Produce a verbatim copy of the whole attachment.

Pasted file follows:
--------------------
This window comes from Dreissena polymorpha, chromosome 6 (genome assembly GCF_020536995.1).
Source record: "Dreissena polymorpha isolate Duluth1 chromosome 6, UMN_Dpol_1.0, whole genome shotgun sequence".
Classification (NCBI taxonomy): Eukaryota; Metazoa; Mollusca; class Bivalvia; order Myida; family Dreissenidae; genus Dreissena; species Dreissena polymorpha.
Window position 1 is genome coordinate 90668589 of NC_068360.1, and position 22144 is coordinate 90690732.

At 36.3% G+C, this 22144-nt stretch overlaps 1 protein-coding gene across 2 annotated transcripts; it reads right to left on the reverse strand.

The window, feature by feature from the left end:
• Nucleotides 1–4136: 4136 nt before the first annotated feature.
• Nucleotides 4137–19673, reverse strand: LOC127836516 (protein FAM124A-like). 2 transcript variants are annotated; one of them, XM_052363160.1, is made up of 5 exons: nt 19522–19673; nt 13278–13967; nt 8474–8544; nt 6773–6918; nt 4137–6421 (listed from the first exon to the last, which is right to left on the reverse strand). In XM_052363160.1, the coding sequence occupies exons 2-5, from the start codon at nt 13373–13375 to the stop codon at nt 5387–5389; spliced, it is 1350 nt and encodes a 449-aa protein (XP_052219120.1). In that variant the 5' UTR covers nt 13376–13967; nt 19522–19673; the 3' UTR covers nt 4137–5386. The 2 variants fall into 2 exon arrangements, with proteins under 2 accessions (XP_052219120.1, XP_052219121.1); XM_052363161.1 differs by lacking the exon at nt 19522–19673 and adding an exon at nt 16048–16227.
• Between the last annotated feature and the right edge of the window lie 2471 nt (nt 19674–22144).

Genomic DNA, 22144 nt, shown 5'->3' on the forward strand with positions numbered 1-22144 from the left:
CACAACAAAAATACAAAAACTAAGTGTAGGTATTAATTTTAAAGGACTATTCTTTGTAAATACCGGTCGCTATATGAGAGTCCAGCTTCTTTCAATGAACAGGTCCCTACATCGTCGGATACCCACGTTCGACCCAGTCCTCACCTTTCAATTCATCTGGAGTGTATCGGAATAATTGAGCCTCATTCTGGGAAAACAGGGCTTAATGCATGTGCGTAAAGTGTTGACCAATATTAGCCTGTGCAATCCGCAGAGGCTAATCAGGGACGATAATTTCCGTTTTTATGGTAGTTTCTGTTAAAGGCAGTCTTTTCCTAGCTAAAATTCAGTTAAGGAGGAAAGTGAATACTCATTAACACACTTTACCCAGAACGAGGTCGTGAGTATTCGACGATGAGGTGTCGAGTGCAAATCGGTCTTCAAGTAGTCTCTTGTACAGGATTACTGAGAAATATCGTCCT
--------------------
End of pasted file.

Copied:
This window comes from Dreissena polymorpha, chromosome 6 (genome assembly GCF_020536995.1).
Source record: "Dreissena polymorpha isolate Duluth1 chromosome 6, UMN_Dpol_1.0, whole genome shotgun sequence".
Classification (NCBI taxonomy): Eukaryota; Metazoa; Mollusca; class Bivalvia; order Myida; family Dreissenidae; genus Dreissena; species Dreissena polymorpha.
Window position 1 is genome coordinate 90668589 of NC_068360.1, and position 22144 is coordinate 90690732.

At 36.3% G+C, this 22144-nt stretch overlaps 1 protein-coding gene across 2 annotated transcripts; it reads right to left on the reverse strand.

The window, feature by feature from the left end:
• Nucleotides 1–4136: 4136 nt before the first annotated feature.
• Nucleotides 4137–19673, reverse strand: LOC127836516 (protein FAM124A-like). 2 transcript variants are annotated; one of them, XM_052363160.1, is made up of 5 exons: nt 19522–19673; nt 13278–13967; nt 8474–8544; nt 6773–6918; nt 4137–6421 (listed from the first exon to the last, which is right to left on the reverse strand). In XM_052363160.1, the coding sequence occupies exons 2-5, from the start codon at nt 13373–13375 to the stop codon at nt 5387–5389; spliced, it is 1350 nt and encodes a 449-aa protein (XP_052219120.1). In that variant the 5' UTR covers nt 13376–13967; nt 19522–19673; the 3' UTR covers nt 4137–5386. The 2 variants fall into 2 exon arrangements, with proteins under 2 accessions (XP_052219120.1, XP_052219121.1); XM_052363161.1 differs by lacking the exon at nt 19522–19673 and adding an exon at nt 16048–16227.
• Between the last annotated feature and the right edge of the window lie 2471 nt (nt 19674–22144).

Genomic DNA, 22144 nt, shown 5'->3' on the forward strand with positions numbered 1-22144 from the left:
CACAACAAAAATACAAAAACTAAGTGTAGGTATTAATTTTAAAGGACTATTCTTTGTAAATACCGGTCGCTATATGAGAGTCCAGCTTCTTTCAATGAACAGGTCCCTACATCGTCGGATACCCACGTTCGACCCAGTCCTCACCTTTCAATTCATCTGGAGTGTATCGGAATAATTGAGCCTCATTCTGGGAAAACAGGGCTTAATGCATGTGCGTAAAGTGTTGACCAATATTAGCCTGTGCAATCCGCAGAGGCTAATCAGGGACGATAATTTCCGTTTTTATGGTAGTTTCTGTTAAAGGCAGTCTTTTCCTAGCTAAAATTCAGTTAAGGAGGAAAGTGAATACTCATTAACACACTTTACCCAGAACGAGGTCGTGAGTATTCGACGATGAGGTGTCGAGTGCAAATCGGTCTTCAAGTAGTCTCTTGTACAGGATTACTGAGAAATATCGTCCT